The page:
When he opened his eyes, he found himself back in that space, with its blinding iridescent walls, the iron table still set between two ornate plush chairs. And sitting with her arms clasped in her lap; was the corrupted goddess he and his comrades had destroyed.
“Hello.” She greeted sweetly. He leapt to his feet, knees shaking as a thunderous chant echoed in his ears. How? How was she still here?
“I apologise, this must be rather jarring, but I just had to say goodbye before I left.” She smiled. And her face was different; no longer old and sharp, she was young and beautiful, a child-like aura hanging around her. She gestured to the seat parallel, and he took it, limbs shaking, heart racing as dread set in.
“…How can you be here?” He questioned, voice wavering. “We beat you,” his voice rose, fire filling his veins, pulse roaring at her calm smile. “We won! You died!” He screamed, slamming him hands; worn by callouses and littered with cuts from his adventures. His eyes burned, so he shut them, remembering the faces of the dead, phantom wounds prickling along his senses.
“Yes, you won.” She replied, voice sweet as a songbird, smile still warm even as her eyes filled with sorrow. “And yes, I am dying, don’t you worry about that. I just wanted to say goodbye.”
“Why?” he spat, eyes narrowed, gaze so scorching, she had to lower her gaze.
“I think I owe you an explanation, don’t you think? After, well… I don’t know if there’s an afterlife waiting for me but…” she trailed off, smile falling as her lips pressed into a thin line. “Well, I suppose I’ll know soon enough.” She laughed, a sharp pained sound.
“Then tell me, oh powerful goddess; what was so important that it made all that destruction, all that bloodshed and horror worth it?” he snarled, hands curling, clenching around air as he wished for his sword. “Does it make you proud? To know your hands are stained with the blood of thousands of souls, to know that your name will be hated and scorned, your statues and temples ground to dust and your worshippers’ souls forever bound in Hell. Are you satisfied? Oh please, do tell me what it was all for, I’m dying to know.”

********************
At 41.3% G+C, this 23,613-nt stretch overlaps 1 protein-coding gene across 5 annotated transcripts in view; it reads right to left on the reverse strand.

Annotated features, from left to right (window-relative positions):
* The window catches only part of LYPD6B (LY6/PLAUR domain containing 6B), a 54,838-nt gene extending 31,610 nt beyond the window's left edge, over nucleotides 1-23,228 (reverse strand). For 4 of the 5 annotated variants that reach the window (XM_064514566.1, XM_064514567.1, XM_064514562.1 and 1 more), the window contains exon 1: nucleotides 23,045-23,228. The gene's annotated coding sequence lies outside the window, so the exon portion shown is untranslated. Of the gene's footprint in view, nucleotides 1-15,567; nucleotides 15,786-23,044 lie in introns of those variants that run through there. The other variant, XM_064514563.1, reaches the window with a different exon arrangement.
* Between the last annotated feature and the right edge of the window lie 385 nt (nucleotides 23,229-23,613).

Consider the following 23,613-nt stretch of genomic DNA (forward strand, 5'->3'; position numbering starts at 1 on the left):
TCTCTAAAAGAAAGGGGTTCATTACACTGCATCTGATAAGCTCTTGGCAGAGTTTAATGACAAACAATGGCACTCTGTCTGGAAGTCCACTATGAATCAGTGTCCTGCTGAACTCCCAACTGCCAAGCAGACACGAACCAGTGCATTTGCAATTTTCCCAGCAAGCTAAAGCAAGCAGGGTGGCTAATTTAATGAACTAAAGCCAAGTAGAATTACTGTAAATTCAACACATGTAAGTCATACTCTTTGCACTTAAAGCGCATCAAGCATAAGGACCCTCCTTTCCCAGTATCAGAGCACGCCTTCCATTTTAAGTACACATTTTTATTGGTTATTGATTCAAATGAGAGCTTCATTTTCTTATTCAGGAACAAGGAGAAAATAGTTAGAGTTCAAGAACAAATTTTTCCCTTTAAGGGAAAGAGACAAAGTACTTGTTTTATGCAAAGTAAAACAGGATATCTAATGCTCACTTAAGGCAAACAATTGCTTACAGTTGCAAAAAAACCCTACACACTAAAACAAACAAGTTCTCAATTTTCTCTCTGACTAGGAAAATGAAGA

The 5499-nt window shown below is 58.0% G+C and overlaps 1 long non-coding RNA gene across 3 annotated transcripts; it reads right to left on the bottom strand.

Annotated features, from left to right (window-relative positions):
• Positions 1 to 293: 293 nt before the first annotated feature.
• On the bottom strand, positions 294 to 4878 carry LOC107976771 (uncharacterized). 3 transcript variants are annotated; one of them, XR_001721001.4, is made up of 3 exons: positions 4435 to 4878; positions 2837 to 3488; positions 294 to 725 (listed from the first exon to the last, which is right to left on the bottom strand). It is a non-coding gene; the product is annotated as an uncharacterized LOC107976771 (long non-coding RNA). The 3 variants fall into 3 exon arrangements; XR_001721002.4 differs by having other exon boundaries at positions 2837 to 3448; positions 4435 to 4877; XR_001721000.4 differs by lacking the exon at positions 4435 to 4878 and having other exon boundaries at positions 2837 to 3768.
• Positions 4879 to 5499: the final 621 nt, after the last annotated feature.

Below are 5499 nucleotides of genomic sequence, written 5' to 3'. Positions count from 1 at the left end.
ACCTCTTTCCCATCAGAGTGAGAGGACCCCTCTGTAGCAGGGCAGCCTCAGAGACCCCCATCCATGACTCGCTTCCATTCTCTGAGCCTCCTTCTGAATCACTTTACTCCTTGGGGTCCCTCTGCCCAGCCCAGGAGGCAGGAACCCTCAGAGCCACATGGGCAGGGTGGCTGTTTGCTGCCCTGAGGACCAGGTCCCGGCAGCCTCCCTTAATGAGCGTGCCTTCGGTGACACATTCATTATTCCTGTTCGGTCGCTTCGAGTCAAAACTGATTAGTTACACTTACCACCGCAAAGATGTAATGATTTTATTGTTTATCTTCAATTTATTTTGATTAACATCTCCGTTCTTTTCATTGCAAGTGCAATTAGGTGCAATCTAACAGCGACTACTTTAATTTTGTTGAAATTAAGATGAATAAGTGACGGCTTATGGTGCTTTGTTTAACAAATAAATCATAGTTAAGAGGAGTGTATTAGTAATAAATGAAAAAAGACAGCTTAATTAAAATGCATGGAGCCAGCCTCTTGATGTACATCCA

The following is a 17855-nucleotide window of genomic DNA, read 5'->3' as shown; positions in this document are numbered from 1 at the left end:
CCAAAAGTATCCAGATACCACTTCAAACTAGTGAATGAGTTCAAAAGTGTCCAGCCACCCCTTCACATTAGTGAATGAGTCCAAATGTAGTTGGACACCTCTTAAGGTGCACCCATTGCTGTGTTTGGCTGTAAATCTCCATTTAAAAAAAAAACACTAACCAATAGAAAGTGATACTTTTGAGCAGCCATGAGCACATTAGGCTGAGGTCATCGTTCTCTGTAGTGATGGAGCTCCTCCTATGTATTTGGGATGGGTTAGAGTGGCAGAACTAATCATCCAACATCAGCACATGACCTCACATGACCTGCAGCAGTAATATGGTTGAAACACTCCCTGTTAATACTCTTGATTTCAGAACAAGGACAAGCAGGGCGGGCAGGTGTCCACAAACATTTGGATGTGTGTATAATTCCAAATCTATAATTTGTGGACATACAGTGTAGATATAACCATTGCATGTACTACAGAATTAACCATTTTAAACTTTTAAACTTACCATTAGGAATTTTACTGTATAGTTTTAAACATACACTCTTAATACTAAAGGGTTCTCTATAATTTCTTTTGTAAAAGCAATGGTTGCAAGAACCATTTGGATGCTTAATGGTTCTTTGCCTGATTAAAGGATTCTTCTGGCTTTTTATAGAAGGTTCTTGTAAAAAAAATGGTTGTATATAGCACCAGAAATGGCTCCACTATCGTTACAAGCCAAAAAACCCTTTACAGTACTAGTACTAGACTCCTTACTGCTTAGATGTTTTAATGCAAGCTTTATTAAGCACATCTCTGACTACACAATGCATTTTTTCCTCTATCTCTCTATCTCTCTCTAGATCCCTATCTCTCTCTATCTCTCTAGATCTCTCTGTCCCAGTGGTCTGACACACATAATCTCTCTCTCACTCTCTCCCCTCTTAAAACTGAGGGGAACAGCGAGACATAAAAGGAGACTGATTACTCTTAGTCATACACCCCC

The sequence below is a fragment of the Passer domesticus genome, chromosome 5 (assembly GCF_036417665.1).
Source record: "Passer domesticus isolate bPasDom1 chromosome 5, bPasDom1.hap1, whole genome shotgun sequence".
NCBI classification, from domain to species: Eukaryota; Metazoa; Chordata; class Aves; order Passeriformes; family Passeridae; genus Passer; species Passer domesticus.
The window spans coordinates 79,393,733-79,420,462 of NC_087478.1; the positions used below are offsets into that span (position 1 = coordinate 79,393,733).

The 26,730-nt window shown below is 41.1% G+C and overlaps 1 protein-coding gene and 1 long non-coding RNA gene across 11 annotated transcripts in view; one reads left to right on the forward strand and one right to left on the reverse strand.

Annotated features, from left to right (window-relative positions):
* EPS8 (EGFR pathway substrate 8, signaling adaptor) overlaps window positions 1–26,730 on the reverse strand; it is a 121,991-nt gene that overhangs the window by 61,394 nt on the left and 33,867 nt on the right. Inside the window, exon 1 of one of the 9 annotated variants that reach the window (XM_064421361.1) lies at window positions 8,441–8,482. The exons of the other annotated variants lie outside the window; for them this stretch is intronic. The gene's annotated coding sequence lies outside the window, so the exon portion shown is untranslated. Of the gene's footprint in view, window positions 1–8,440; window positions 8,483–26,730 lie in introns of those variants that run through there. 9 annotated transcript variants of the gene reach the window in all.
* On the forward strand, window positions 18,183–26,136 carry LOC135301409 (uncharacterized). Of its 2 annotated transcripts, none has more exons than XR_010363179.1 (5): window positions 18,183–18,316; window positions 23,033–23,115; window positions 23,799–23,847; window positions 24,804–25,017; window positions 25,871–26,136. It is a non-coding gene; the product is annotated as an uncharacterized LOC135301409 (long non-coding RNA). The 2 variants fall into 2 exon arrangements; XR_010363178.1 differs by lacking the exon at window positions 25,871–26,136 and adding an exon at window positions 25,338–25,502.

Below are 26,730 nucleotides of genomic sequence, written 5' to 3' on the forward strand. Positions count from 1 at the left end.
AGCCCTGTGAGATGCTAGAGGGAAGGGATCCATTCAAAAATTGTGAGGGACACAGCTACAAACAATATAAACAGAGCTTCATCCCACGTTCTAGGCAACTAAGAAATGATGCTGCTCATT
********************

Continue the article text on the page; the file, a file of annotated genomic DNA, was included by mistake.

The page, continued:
“Because I wanted to die.” She spoke, softly, as if raising her voice would shatter the world around them. Perhaps it would have. The hero said nothing.
“I have lived such a long life,” she breathed. “So much longer than I should have. All the others are gone. The gods and goddesses I once called friends and family have left me, left the world. They died out, so so long ago. And for some reason, I didn’t. I had no believers left, no temples or prayers to my name, yet; I remained. Perhaps it was a punishment or a misplaced gift, I doubt I will ever know. But it does not matter now.” She sighs, shoulders falling as tears run down her pale face, staining her white dress.
He could see them now; cracks, spreading across her flesh. Along her neck and down her arms, and across one cheek, all the way up to her eye. Through them, a light so pure and beautiful shone through, and for a moment; he felt pity for this broken creature, so young and beautiful, to fall so low, it was enough to bring a tear to one’s eye.
But not his. All he could see was the worth she had left behind when she fell. His heart burned with joy with the knowledge she had suffered, had felt such losses. She was a vile villainess, she deserved such a fate. To be cast out, forever alone in the dark.
“Anyway,” she spoke again, a delicate hand wiping away her tears. “I couldn’t stand it. After so long you get so tired and angry,” she said, and he noticed the conjured dream palace was growing dim. They didn’t have much longer. “You lose hope.” She smiled; and it made his chest ache to look at, but he did not falter. “I wanted to fade too, to join them, wherever they were. I wanted to meld into the void, sleep forever, but who could kill a god? Who would dare kill something non-malicious.”
The hero’s eyes narrowed again, and he opened his mouth, but she cut him off.